Drug kingpin facing prison
ART dealer John Read is facing a long spell behind bars after a jury decided he was the mastermind behind a multi-million pound drugs ring.
Read, 54, of Marine Parade, Whitstable thought he was in the clear despite police smashing their way into his drugs factories. But a paper trail of forged documents led back to his desk.
His gang was producing cannabis in three farms including one hidden in a warehouse behind Whitstable's Tesco store, Canterbury Crown Court heard.
The illegal business was busted by undercover cops on Operation Nursery, one of Kent Police's biggest anti-drugs operations.
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On Wednesday after 10 hours of deliberation a jury unanimously found Read guilty on six charges of conspiring to produce cannabis and perverting the course of justice.
His friend and business partner Roger Coombs, 70, of Crawley, Sussex, was cleared of three conspiracy charges but found guilty of perverting the course of justice.
Four Vietnamese teenage boys – two as young as 13 – had been found guilty of producing cannabis at sites at Higher Shelvin Farm, Canterbury, the Tesco site and Coombe Valley Road, Dover.
The court heard Read used his gallery Art Tank in Tankerton Road, Whitstable, and a graphic design business as cover for his crooked activities.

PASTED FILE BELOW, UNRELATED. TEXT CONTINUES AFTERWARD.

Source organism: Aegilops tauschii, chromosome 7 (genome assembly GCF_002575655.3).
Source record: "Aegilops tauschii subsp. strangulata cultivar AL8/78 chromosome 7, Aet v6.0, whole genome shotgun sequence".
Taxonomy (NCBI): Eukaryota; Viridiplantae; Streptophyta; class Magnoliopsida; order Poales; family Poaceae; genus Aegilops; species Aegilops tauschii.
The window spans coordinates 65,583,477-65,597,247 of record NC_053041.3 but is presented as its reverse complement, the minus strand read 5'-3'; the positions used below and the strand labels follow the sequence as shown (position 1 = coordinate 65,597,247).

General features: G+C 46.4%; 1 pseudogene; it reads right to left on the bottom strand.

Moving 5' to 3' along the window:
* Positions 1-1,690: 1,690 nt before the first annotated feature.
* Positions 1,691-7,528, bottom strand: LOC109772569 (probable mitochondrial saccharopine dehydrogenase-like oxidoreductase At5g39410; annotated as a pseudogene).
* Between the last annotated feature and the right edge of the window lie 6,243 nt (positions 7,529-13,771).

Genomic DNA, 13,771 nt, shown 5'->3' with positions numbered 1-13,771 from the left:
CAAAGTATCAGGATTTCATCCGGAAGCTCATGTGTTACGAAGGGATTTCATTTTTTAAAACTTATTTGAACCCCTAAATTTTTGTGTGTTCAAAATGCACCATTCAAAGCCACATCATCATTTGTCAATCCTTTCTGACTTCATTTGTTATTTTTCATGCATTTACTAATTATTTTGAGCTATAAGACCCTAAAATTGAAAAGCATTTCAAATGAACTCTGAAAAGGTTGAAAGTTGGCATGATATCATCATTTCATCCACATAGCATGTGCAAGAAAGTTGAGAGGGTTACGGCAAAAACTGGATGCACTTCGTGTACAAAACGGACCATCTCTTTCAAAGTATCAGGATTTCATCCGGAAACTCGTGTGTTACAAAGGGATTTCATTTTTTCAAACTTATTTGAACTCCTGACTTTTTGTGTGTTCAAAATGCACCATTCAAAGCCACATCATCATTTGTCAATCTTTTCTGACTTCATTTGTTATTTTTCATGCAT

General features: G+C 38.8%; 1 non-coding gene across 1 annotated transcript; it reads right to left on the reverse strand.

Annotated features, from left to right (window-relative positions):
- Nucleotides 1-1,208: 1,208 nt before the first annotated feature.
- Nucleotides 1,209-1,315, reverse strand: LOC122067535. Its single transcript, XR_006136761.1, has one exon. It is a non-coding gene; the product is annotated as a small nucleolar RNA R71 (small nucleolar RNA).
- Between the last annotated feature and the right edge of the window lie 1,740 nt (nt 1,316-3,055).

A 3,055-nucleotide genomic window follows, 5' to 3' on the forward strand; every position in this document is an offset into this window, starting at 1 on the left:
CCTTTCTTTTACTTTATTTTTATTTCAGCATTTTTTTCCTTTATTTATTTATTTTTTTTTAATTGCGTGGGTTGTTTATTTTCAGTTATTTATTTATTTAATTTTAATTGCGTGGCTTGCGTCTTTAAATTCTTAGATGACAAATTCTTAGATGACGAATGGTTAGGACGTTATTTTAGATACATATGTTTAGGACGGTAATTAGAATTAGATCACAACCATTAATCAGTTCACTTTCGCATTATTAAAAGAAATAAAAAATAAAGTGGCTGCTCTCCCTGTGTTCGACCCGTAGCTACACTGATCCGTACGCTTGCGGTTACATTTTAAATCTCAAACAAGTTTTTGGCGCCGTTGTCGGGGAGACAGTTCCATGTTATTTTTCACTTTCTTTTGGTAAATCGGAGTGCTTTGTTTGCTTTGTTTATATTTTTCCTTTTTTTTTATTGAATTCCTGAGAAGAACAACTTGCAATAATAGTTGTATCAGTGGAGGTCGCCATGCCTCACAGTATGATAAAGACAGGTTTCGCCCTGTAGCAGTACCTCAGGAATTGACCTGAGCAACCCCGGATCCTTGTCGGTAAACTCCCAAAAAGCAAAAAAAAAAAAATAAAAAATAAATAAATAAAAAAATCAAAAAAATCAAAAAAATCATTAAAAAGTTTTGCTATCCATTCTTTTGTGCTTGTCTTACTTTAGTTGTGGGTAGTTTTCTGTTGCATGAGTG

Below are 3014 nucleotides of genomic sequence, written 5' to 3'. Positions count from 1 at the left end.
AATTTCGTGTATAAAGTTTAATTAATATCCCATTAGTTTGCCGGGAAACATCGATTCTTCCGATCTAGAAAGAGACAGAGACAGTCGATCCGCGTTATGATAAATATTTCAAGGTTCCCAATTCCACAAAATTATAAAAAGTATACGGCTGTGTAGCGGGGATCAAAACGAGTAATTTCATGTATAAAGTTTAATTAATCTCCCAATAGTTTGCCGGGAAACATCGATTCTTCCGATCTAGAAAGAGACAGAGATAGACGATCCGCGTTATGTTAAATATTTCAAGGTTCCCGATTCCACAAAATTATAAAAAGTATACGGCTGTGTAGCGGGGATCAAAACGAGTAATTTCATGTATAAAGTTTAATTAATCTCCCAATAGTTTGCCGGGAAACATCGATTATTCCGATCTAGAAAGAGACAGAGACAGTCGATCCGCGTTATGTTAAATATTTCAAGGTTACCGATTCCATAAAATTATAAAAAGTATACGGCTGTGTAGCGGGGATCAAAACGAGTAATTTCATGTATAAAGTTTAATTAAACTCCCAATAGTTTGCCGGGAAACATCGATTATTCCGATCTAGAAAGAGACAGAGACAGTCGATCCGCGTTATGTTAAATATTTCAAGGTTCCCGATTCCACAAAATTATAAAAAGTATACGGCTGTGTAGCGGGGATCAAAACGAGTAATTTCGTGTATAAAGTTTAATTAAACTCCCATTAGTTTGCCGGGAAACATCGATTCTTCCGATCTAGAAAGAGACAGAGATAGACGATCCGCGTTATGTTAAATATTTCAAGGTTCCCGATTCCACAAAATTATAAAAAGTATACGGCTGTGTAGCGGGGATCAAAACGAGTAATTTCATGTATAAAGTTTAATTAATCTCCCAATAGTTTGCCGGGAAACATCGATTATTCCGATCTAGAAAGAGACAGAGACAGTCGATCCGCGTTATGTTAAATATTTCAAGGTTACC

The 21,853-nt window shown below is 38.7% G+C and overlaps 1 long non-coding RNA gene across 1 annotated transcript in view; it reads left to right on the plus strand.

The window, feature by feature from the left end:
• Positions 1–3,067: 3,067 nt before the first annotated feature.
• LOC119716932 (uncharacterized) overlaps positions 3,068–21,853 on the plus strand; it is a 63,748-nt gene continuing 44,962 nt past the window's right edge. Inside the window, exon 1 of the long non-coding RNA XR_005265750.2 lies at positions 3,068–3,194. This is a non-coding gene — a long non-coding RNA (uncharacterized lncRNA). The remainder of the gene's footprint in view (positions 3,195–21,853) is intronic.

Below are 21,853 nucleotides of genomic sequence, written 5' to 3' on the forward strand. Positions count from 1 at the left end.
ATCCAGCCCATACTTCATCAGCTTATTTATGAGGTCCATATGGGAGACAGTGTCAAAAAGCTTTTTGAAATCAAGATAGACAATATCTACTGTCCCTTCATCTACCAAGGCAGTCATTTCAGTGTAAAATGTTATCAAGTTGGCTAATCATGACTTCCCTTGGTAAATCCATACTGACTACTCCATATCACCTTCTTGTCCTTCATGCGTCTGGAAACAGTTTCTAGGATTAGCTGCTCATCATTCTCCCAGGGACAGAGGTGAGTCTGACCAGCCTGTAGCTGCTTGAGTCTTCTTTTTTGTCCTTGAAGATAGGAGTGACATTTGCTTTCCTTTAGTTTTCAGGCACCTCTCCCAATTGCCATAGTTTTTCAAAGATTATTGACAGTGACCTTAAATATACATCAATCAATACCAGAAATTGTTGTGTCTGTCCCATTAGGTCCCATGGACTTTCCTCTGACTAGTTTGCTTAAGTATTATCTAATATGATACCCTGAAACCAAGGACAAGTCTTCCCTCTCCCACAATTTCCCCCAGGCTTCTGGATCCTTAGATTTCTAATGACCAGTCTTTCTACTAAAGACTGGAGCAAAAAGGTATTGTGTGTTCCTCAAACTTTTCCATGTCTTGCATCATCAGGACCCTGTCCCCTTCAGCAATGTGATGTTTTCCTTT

Rent for the drugs factories passed through the gallery which never seemed to make any sales.
The court heard graphic designer Coombs only became a director because Read was blacklisted by Companies House.
Coombs went to Tankerton Road once a month to bank money and sign cheques. Read ran the business.
The first police raid took place at a barn at Higher Shelvin Farm, Canterbury where cannabis plants worth £1 million were uncovered.
Acting on a tip-off, detectives then swooped on the site of a former Renault car dealership in Coombe Valley Road, Dover.
Inside they found the walls had been pulled down and discovered a consignment of cannabis plants also worth £1 million about to be harvested.
They were being tended to by two Vietnamese boy gardeners aged 13 and 14, who lived in a small office with a shrine and cooker, and never went out.
The rest of the premises were being converted into a bigger farm.
Documents found there led detectives to the Whitstable site, a former photographic studio rented from Tesco.
The raid on that property unearthed drugs worth a further £1 million plus lighting equipment and pumps which could produce several crops a year.
Detective Constable Dave Godden said: "There is no doubt this was a professional operation.
"Closing down these three factories has saved a lot of misery in the UK."
The court heard Read used Coombs as a shield for his shady activities, making him sign company cheques or paying in cash to the bank believing it was from picture sales.
During the trial Read claimed a Vietnamese woman bought four pictures painted by local artist Ron Chadwick.
This was news to Mr Chadwick who is still in possession of two of them. He sold the other two himself.
Coombs told detectives he thought he was being "stitched up" by Read
He had signed documents making him the leaseholder of the former Renault showroom, even though he never set foot in the place.
Judge Peter Gower warned Read he faced a substantial prison sentence.
Read was remanded in custody until August 15 while Coombs was bailed for probation reports. The trial had taken five weeks.